Covid19 has changed the cyber threat landscape. What to expect in 2021? | #education | #computertraining


The pandemic has brought on several unprecedented changes, the most prominent being the acceleration of digital transformation due to the proliferation of cashless transactions, zero contact communication, and other technology used to discourage physical contact. Digital transformation essentially created a virtual platform for any business process, which not only automated transactions but also created a repository of data. Organizations have moved physical assets into on-premises computer storage, private cloud, or hybrid models.

However, the digital ecosystem has many points of vulnerability increasing the attack surface, thereby giving rise to growing cybersecurity concerns. According to the annual IBM X-Force Threat Intelligence Index, India reported the second highest number of cyber-attacks after Japan in the Asia-Pacific region in 2020, accounting for 7 percent of all cyber-attacks observed in Asia in 2020.

Likewise, organizations have also incurred heavy financial losses due to disruptions and data breaches. A 2019 report by IBM revealed that cyberattacks cost India ₹12.8 crores on an average between July 2018 and April 2019. During the same period, the average cost globally of a data breach was ₹27 crore. Besides these financial losses, cyberattacks can and have caused huge dents in an organization’s overall brand value.

With digital adoption breaking ground, the corresponding cyber maturity must keep pace with the technological strides – greater exposure to cyber risks calls for a greater focus on cybersecurity.

Need for Cybersecurity

There is an increasing need for businesses to adopt a proactive cybersecurity strategy that encompasses everything and helps organizations protect sensitive data, personally identifiable information (PII), health information, intellectual property data, and governmental and industry information systems, from theft and damage attempted by cyber-criminals.

Organizations must observe a rigorous enforcement of security policies. This means ensuring and implementing adequate training and awareness on data protection, implementing appropriate security software and keeping it updated, ensuring data encryption, and backing up data regularly. Taking these steps can help organizations prevent data breaches. Continuous risk assessment, audits and data security testing as a parallel activity will also help organizations proactively identify and plug gaps, thus securing data.

Role of Zero Trust Model in minimizing threats

Adopting a zero-trust security architecture can also help manage cybersecurity incidents. Zero Trust is a security concept that requires all users, even those inside the organization’s enterprise network, to be authenticated, authorized, and continuously validate security configuration and posture, before being granted or keeping access to applications and data.

This multi-layer approach would entail new security protocols that every digital citizen should embrace, even if slightly inconvenient.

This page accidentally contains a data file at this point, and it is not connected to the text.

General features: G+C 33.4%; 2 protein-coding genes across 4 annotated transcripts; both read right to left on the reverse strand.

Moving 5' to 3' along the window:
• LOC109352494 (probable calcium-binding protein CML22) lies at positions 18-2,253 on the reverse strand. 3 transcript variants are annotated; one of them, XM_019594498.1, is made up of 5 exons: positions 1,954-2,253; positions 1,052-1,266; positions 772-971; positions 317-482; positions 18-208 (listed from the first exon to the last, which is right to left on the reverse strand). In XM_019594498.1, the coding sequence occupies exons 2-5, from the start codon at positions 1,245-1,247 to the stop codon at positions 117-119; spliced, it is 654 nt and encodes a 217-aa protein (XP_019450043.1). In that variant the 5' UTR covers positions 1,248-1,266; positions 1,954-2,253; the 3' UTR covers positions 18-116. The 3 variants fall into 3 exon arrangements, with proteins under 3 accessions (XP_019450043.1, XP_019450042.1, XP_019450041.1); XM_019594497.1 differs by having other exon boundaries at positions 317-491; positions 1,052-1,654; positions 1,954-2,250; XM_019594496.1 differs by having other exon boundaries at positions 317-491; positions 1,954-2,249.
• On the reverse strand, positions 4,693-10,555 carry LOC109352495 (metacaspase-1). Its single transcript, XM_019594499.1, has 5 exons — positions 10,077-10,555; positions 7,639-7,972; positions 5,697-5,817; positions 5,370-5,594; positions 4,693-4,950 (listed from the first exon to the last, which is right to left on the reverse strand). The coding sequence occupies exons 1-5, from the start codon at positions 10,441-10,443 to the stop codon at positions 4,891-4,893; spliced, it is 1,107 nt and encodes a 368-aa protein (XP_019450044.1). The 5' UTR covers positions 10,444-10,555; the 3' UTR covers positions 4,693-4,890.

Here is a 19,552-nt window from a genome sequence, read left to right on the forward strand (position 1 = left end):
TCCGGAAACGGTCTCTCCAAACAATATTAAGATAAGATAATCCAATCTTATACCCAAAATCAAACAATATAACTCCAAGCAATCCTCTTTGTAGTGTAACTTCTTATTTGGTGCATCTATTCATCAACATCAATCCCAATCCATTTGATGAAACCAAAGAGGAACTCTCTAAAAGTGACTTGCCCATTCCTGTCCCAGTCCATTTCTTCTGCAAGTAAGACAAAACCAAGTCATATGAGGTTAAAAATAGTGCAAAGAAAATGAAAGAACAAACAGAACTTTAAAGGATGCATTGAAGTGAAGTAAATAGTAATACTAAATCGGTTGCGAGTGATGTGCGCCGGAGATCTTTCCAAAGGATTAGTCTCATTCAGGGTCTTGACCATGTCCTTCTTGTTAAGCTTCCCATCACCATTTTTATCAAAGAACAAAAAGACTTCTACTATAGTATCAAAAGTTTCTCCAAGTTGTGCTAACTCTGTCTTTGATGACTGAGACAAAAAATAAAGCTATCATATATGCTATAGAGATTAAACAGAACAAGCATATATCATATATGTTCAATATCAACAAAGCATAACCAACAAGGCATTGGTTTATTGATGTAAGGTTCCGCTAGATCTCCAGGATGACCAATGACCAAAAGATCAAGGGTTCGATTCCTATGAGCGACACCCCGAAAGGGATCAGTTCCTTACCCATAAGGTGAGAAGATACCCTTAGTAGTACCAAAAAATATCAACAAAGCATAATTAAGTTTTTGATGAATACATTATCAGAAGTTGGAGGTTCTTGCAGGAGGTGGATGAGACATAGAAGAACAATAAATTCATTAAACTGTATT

How SOC is contributing towards mitigating cyberattacks?

A Security Operations Centre (SOC) is a specialized central team focusing on protecting the digital assets of organizations. The team comprises cyber-security experts who continuously monitor and analyse the Information & Communication Technologies (ICT) infrastructure as well as the threat landscape. A combination of practices and tools can help assessment, prevention, detection and response to incidents on websites, application/database servers, networks among other systems.

Organizations can set up their own SOC or engage SOC service providers to manage the security of their digital infrastructure and systems. Managed service providers typically have a wider spectrum of security incident knowledgebase. A SOC equipped with appropriate cyber-security tools, provides 24×7 monitoring and analysis of activity and traffic across an organization’s networks, applications, databases, servers, and endpoints. It enables significant improvement in security preparedness by timely detection of and response to security incidents, by driving preventive and predictive actions.

Cybersecurity in the near future                                

The goal of cybersecurity is not just limited to protecting the ICT infrastructure, but also ensuring and protecting data that is stored on systems and endpoints connected to networks. Data privacy and security are major concerns that are seeing more regulation created, for example, GDPR (EU), PDP(India) etc. Compliance to these norms will require organizations to give due weightage to information security, which includes both cyber and data security aspects. With cybersecurity being a mainstream requirement of any organization, the need for cybersecurity professionals is also expected to grow.

With the next generation of cyberattacks being carried out with greater scale and sophistication, organizations, now more than ever, have a greater responsibility to protect people who have access to essential data.  They need to employ the right people combined with the right processes and tools to defend against any attack or intrusion and mitigate threats irrespective of the source, attack type or time of day.

 

The author is IC Aiyappan Pillai, Senior Member IEEE and Founder, Congruent Services.

 


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